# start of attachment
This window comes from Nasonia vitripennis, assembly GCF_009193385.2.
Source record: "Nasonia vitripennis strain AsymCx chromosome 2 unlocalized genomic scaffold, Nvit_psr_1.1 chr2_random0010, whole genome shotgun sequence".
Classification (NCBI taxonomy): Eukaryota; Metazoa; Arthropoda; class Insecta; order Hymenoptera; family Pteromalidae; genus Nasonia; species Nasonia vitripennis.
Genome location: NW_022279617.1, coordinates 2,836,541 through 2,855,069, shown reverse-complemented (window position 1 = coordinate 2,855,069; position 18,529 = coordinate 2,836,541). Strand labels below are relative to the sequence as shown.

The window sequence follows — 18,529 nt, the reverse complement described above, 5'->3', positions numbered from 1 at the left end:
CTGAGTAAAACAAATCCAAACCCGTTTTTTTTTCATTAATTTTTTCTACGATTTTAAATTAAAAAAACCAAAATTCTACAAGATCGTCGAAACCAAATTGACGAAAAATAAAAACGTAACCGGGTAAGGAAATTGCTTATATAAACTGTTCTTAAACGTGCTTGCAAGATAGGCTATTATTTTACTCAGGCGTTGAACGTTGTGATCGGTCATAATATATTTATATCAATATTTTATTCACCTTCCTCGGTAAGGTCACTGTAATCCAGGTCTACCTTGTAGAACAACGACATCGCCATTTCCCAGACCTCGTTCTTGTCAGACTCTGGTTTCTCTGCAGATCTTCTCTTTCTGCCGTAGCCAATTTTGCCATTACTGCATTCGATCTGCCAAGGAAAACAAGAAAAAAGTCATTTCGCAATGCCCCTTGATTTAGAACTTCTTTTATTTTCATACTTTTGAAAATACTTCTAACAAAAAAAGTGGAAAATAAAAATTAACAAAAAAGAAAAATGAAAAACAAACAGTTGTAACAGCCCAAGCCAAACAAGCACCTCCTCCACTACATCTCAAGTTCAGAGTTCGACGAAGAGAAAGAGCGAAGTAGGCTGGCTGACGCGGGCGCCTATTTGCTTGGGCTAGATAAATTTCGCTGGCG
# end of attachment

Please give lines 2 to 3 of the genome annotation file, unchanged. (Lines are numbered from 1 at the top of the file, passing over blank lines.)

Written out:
Source record: "Nasonia vitripennis strain AsymCx chromosome 2 unlocalized genomic scaffold, Nvit_psr_1.1 chr2_random0010, whole genome shotgun sequence".
Classification (NCBI taxonomy): Eukaryota; Metazoa; Arthropoda; class Insecta; order Hymenoptera; family Pteromalidae; genus Nasonia; species Nasonia vitripennis.